0 to 3 months 14 to 17 hours
4 to 11 months 12 to 15 hours
1 to 2 years 11 to 14 hours
3 to 5 years 10 to 13 hours
6 to 13 years 9 to 11 hours
14 to 17 years 8 to 10 hours
18 to 25 years 7 to 9 hours
26 to 64 years 7 to 9 hours
65 and over 7 to 8 hours

Sleep Patterns

The ideal sleep schedule is to go to bed with the dark and get up with the light, and to have a consistent schedule that your body can count on. This means going to sleep at the same time nightly and waking at the same time daily. This applies for infants through seniors.

Sleep and Performance by Age Group

Elementary Students

Something funny about our human nature is that we are the only mammals who delay sleep. You can clearly see this desire in how young children fight sleep. If your elementary school child puts up a fuss at bedtime, can’t fall asleep, has erratic bedtimes, and sleeps less than 9 hours, it may well be linked to any difficulties they are having in school. It could also be linked to behavior problems and mood swings. Work to establish a routine and keep it consistent.

High School Students

Teens between the ages of 14 and 17 need 8 to 10 hours nightly with an average of 9 hours. Most are only getting around 7 hours. Adolescence is a crucial time to get adequate sleep and academic performance can easily suffer as a result. Sports, social commitments, and changing schedules can all interfere. Help your high school student improve academic performance by encouraging them to sleep at the same time daily and reinforce the importance of sleep in doing well.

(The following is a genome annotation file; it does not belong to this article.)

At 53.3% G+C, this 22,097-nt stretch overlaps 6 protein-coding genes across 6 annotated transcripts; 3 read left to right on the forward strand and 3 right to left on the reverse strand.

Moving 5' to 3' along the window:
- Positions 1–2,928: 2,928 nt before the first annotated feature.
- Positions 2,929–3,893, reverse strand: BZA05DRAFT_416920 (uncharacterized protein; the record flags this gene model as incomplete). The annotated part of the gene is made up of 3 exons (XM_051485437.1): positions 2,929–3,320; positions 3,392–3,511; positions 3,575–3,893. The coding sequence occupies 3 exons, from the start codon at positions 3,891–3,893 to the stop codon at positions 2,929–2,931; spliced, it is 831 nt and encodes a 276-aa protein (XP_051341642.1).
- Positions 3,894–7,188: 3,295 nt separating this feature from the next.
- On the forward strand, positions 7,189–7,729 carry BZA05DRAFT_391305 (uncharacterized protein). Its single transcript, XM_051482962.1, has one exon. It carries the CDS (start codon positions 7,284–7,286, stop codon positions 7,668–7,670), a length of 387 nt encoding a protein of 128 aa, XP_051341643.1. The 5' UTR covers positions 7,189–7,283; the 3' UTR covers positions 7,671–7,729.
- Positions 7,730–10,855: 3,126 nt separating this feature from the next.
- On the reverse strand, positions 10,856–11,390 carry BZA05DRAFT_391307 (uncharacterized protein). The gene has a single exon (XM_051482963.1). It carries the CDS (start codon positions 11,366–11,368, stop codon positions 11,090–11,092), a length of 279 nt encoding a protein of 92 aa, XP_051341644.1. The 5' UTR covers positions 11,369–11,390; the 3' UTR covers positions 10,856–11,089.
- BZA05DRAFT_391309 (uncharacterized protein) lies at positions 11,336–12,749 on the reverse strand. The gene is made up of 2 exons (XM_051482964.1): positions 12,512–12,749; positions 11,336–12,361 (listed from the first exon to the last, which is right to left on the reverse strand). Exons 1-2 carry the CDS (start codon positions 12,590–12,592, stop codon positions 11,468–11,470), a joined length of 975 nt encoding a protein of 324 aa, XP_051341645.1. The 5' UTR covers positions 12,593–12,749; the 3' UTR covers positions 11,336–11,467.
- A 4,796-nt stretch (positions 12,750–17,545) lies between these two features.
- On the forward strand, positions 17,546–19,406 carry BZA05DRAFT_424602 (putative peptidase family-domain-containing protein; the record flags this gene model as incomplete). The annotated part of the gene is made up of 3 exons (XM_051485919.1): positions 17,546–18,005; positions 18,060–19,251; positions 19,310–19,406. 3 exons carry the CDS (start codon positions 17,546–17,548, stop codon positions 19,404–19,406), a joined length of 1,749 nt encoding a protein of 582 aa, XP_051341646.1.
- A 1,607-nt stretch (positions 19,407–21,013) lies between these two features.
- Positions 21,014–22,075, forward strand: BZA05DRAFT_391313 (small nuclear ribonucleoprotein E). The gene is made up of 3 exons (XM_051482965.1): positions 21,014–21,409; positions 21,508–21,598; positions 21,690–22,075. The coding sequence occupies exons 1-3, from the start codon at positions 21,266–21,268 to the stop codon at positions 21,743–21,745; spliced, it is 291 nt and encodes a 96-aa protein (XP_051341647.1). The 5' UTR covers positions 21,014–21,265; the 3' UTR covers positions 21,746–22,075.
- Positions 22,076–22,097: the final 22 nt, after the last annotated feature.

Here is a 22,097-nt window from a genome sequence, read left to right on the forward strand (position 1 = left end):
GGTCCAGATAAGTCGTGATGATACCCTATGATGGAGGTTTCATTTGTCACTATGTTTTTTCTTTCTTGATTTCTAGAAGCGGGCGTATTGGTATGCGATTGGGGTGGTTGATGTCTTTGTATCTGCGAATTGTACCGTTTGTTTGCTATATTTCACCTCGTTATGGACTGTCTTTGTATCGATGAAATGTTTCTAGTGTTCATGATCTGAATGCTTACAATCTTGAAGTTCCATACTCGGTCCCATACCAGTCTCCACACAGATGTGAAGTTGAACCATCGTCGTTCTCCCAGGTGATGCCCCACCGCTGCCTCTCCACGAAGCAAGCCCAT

College Students

When we reach the post-secondary years, this age group is considered at high-risk for sleep disorders. A fair amount of it is lifestyle induced with intense schedules that can include school, work, and a social life that leaves little room for sleep. The use of alcohol and recreational drugs can support sleep disorders like sleep apnea and advanced sleep phase disorder. This age group is notorious for having a less than totally mature thought process that invites pushing limits. Many college age students develop bad habits of drinking too much caffeine, staying up too late, pulling all-nighters, and sleeping at irregular intervals. All of these behaviors have been shown to lower GPAs and cause daytime drowsiness that makes learning difficult.

Graduate Students

Adults may choose to tackle graduate school at any age. It will most likely happen in conjunction with working and raising a family and can really challenge a consistent sleep schedule making good academic performance difficult. Perhaps the most notorious group of sleepless graduate students are medical students. Their extremely rigorous schedule is a recipe for sleep deprivation and sleep disorders. Studies have been conducted regarding the effects of sleep on medical students with some not surprising, results that confirm the connection between poor sleep and lowered academic performance.

Correcting Sleep Problems for Better Academic Outcomes